The research team at the Institute of Experimental Medicine of Almazov Centre, headed by Mikhail Mikhailovich Galagudza, Corresponding Member of the Russian Academy of Sciences, found that a mixture of bifido- and lactobacilli introduced into the diet can reduce the size of the myocardial necrosis when modeling myocardial infarction in an acute experiment on rats with systemic inflammatory response syndrome (SIRS). The results of the study supported by a grant from the Russian Science Foundation were published in the journals Microorganisms, Medical Immunology, Bulletin of Experimental Biology and Medicine, I. M. Sechenov Journal of Physiology and others.
The human genome consists of 22,000 protein-coding genes, and according to various estimates, the microbiome carries 150-360 times more unique coding genes than the human body. In this regard, scientists deem it reasonable that the immunological and metabolic potential of the gut microbiota may be directly related, among other things, to modulating myocardial resistance to ischemia reperfusion injury. Researchers suggest that symbiotic microorganisms for probiotic preparations significantly affect both the course of normal physiological processes and health conditions, especially those of an inflammatory nature.
“Evolutionarily adapted probiotic microbes have a vital interest in maintaining a mutually beneficial relationship with the host. We assume that bacteria protect heart cells from toxic damage and the consequences of oxygen deprivation by fine regulation of pro- and anti-inflammatory signaling molecules,” explains Mikhail Galagudza, Director of the Institute of Experimental Medicine.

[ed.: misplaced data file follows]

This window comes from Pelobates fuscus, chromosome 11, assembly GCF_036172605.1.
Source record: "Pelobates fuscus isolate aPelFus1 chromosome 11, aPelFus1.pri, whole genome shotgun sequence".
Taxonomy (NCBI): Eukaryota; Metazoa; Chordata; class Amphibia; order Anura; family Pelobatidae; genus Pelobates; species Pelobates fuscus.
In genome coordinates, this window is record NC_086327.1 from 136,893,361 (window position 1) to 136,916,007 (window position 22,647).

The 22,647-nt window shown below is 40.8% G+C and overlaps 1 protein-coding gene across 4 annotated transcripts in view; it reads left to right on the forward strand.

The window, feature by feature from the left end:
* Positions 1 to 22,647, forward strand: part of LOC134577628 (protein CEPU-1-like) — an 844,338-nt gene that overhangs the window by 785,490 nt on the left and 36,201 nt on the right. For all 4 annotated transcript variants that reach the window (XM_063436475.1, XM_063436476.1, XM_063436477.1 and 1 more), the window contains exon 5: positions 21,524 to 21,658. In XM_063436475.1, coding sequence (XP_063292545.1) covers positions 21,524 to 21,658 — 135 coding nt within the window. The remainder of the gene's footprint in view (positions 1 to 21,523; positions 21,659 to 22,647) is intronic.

To determine the cardioprotective capabilities of probiotic microorganisms, an original experimental model of polymorbidity in small rodents was developed, including primary visceral obesity (PVO), inflammatory bowel disease (IDD) and antibiotic-induced dysbiosis (AID). This bunch of clinically common conditions was characterized by a significant increase in the levels of a number of pro-inflammatory cytokines in experimental animals.
A few days before modeling myocardial infarction and AID in the acute experiment and for 8 days further, different groups of rats with PVO were intragastrically injected with various probiotic strains and mixtures of strains.
Observations showed that the introduction of a mixture of Lactobacillus acidophilus and Bifidobacterium animalis, unlike other probiotics, reduced the size of damage to the heart muscle caused by myocardial infarction by 10%. This improvement in the heart health of the animals was accompanied by decreased concentration of pro-inflammatory cytokines and an improvement in the general condition, including the digestive system.
Scientists suggest that the mechanism of cardiac protection is based on the ability of symbiotic microorganisms to synthesize blockers of certain pro-inflammatory cytokines, their receptors, or to modulate the expression of their genes. Researchers hope that further study of the mechanisms of probiotic cardiac protection will help create new therapeutic and preventive approaches in cardiology by selecting strains for new probiotic preparations and functional foods.